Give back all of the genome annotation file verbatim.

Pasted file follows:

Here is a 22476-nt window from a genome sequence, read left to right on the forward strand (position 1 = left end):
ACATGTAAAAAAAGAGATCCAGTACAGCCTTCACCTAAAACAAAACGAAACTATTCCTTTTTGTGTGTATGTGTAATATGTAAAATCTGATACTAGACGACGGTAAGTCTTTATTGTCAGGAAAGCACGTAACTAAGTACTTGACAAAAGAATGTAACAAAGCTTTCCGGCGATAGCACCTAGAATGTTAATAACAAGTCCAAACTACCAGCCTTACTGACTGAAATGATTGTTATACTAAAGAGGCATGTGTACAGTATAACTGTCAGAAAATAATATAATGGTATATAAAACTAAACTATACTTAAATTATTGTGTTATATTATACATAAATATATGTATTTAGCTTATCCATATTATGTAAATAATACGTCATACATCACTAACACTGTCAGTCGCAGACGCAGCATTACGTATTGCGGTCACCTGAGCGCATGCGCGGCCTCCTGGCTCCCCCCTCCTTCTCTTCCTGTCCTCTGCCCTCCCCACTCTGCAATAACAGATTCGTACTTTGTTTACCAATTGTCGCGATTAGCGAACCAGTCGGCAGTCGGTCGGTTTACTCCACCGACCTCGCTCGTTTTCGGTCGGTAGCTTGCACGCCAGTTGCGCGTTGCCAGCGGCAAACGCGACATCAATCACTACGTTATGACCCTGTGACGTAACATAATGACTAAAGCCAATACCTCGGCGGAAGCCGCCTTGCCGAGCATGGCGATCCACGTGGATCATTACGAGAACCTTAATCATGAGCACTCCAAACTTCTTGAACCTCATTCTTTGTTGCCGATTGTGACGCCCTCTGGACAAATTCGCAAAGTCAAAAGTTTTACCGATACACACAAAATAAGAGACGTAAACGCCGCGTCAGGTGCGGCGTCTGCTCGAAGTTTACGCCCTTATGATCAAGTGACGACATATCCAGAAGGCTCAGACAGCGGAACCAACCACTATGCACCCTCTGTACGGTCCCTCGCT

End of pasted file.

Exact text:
Here is a 22476-nt window from a genome sequence, read left to right on the forward strand (position 1 = left end):
ACATGTAAAAAAAGAGATCCAGTACAGCCTTCACCTAAAACAAAACGAAACTATTCCTTTTTGTGTGTATGTGTAATATGTAAAATCTGATACTAGACGACGGTAAGTCTTTATTGTCAGGAAAGCACGTAACTAAGTACTTGACAAAAGAATGTAACAAAGCTTTCCGGCGATAGCACCTAGAATGTTAATAACAAGTCCAAACTACCAGCCTTACTGACTGAAATGATTGTTATACTAAAGAGGCATGTGTACAGTATAACTGTCAGAAAATAATATAATGGTATATAAAACTAAACTATACTTAAATTATTGTGTTATATTATACATAAATATATGTATTTAGCTTATCCATATTATGTAAATAATACGTCATACATCACTAACACTGTCAGTCGCAGACGCAGCATTACGTATTGCGGTCACCTGAGCGCATGCGCGGCCTCCTGGCTCCCCCCTCCTTCTCTTCCTGTCCTCTGCCCTCCCCACTCTGCAATAACAGATTCGTACTTTGTTTACCAATTGTCGCGATTAGCGAACCAGTCGGCAGTCGGTCGGTTTACTCCACCGACCTCGCTCGTTTTCGGTCGGTAGCTTGCACGCCAGTTGCGCGTTGCCAGCGGCAAACGCGACATCAATCACTACGTTATGACCCTGTGACGTAACATAATGACTAAAGCCAATACCTCGGCGGAAGCCGCCTTGCCGAGCATGGCGATCCACGTGGATCATTACGAGAACCTTAATCATGAGCACTCCAAACTTCTTGAACCTCATTCTTTGTTGCCGATTGTGACGCCCTCTGGACAAATTCGCAAAGTCAAAAGTTTTACCGATACACACAAAATAAGAGACGTAAACGCCGCGTCAGGTGCGGCGTCTGCTCGAAGTTTACGCCCTTATGATCAAGTGACGACATATCCAGAAGGCTCAGACAGCGGAACCAACCACTATGCACCCTCTGTACGGTCCCTCGCT